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Read text of Pranab Mukherjee's speech during budget session of the Parliament. He touched upon various issues like the slow economic growth, growth in agriculture and allied sectors to India's role at Doha climate conference & called for greater transparency in governance.

Emphasising that the money involved in giving food subsidy should be treated as high priority, Planning Commission deputy chairman Montek Singh Ahluwalia on Friday said the subsidy should not be linked with fiscal deficit.

“The money involved in food subsidy can be treated as high priority and should not be linked with fiscal deficit. The food subsidy bill can be met. I see no merit in subsidising diesel. We can't subsidise petrol and fertilizers and these are the subsidies that we need to get rid of,” Ahluwalia said at a panel discussion at IIT, Delhi.

Current grains allocation, AAY entitlement will be protected under the Bill, he assures States

Responding to concerns expressed by several States on a possible cut in food grains allocation under the National Food Security Bill, the Centre on Thursday gave an assurance that the current allocation will be protected and so will the Antyodaya Anna Yojna (AAY) entitlement for the poorest of the poor. The Bill, Minister of State for Food K.V. Thomas said, would be reworked to make it “practical” and “acceptable.” It was proposed to be presented in the budget session of Parliament.

While the UPA government is seeking to push its ambitious food guarantee law in the forthcoming Budget Session of Parliament, many state governments on Wednesday objected to several provisions in the proposed Bill with Tamil Nadu seeking an outright exemption citing lack of clarity in the Bill.

A meeting of state food ministers was convened on Wednesday by the Centre to discuss the National Food Security Bill. Chhattisgarh CM Raman Singh, in fact, wrote to Prime Minister Manmohan Singh highlighting his reservation on issues related to quantum of foodgrain being guaranteed and ceiling on beneficiaries being imposed on states among other issues.

The Union government’s direct cash transfer scheme linked to the Unique Identification (UID) number was launched with much fanfare in January with pilots in five districts of Rajasthan. The government believes this initiative is a game changer, which will successfully plug leakages in delivering entitlements to the poor and pluck out fake beneficiaries.

Indian households purchased much more food items through the public distribution system (PDS) in 2009-10 than they did five years ago, the 66th National Sample Survey has indicated, raising doubts over the effectiveness of the government’s new direct cash transfer system over a large base.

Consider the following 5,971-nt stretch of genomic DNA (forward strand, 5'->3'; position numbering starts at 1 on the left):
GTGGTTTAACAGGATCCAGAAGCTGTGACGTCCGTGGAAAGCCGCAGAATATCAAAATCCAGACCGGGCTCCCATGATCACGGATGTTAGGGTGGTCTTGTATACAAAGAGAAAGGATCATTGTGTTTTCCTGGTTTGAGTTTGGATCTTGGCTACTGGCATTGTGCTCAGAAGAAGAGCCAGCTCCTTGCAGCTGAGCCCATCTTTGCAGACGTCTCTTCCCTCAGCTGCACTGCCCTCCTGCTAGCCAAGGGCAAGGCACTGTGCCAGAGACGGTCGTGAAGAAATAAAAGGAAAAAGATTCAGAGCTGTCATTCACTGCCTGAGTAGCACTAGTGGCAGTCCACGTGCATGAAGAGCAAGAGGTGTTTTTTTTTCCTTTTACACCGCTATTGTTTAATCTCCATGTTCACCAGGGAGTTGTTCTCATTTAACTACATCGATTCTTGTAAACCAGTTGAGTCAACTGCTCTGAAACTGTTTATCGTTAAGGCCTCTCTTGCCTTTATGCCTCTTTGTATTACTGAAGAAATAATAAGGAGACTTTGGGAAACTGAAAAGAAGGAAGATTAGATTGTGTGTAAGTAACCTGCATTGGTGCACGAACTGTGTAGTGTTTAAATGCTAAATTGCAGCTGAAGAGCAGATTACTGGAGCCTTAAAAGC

Greater penetration and higher use of the PDS will make it difficult for the government to eventually deliver the Rs 75,000-crore food subsidy to its eligible beneficiaries.

Recommends a mandatory coverage of 67 per cent of population for subsidised grains

The Parliamentary Standing Committee on Food has recommended a mandatory coverage of 67 per cent of the country’s population for subsidised rice, wheat and millets under the National Food Security Bill with a reduced and uniform monthly entitlement of 5 kg per person. As opposed to an overwhelming demand from States and civil society groups for universal public distribution system to ensure “food and nutrition security,” the UPA government’s ambitious Bill proposes coverage of 75 per cent rural and 50 per cent urban population at 2011 census figures.

Read this report on the on the much-debated Food Security Bill, 2011 presented by the Parliamentary Standing Committee on Food, Consumer Affairs and Public Distribution.

To bring about a synergy between the proposed direct transfer of food subsidies and the food security Bill, which will provide legal entitlement for cheap grain to a majority of India’s population, a Parliament standing committee has suggested states have the option of choosing between the two.

The suggestion has not been included as part of the report but is just mentioned in remarks. The committee, expected to give its final report to the Lok Sabha Speaker soon, has said it should be optional on states whether they want to go for distribution of cheap foodgrain under the food security scheme or distribute cash directly to beneficiaries.

The Parliamentary Standing Committee examining the National Food Security Bill is considering to recommend to the government to do away with the categorisation of “general” and “priority” (similar to the below poverty line) households in the legislation and provide uniform food guarantee to 75 per cent of the rural population and 50 per cent of the urban population.

Keeping in mind the fiscal implications, the committee is likely to suggest bringing down the food grain entitlements from 7 kg per person per month which is proposed in the Bill to five kg per person per month.